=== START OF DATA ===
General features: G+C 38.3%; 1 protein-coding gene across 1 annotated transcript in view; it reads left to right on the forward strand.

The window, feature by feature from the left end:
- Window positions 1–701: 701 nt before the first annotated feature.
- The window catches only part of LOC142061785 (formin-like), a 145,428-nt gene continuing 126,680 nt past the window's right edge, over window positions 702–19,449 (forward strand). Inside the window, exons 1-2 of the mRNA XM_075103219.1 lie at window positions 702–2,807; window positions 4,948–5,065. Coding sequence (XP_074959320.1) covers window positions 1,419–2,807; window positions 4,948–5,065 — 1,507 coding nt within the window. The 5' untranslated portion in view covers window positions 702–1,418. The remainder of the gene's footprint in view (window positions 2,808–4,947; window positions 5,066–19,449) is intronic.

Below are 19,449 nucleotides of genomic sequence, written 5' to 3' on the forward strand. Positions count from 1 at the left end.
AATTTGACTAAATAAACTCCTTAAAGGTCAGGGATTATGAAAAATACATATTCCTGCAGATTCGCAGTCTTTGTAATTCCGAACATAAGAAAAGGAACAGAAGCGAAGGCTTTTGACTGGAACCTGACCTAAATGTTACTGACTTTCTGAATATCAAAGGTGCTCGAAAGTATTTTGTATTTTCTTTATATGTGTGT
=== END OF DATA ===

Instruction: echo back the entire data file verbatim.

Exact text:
General features: G+C 38.3%; 1 protein-coding gene across 1 annotated transcript in view; it reads left to right on the forward strand.

The window, feature by feature from the left end:
- Window positions 1–701: 701 nt before the first annotated feature.
- The window catches only part of LOC142061785 (formin-like), a 145,428-nt gene continuing 126,680 nt past the window's right edge, over window positions 702–19,449 (forward strand). Inside the window, exons 1-2 of the mRNA XM_075103219.1 lie at window positions 702–2,807; window positions 4,948–5,065. Coding sequence (XP_074959320.1) covers window positions 1,419–2,807; window positions 4,948–5,065 — 1,507 coding nt within the window. The 5' untranslated portion in view covers window positions 702–1,418. The remainder of the gene's footprint in view (window positions 2,808–4,947; window positions 5,066–19,449) is intronic.

Below are 19,449 nucleotides of genomic sequence, written 5' to 3' on the forward strand. Positions count from 1 at the left end.
AATTTGACTAAATAAACTCCTTAAAGGTCAGGGATTATGAAAAATACATATTCCTGCAGATTCGCAGTCTTTGTAATTCCGAACATAAGAAAAGGAACAGAAGCGAAGGCTTTTGACTGGAACCTGACCTAAATGTTACTGACTTTCTGAATATCAAAGGTGCTCGAAAGTATTTTGTATTTTCTTTATATGTGTGT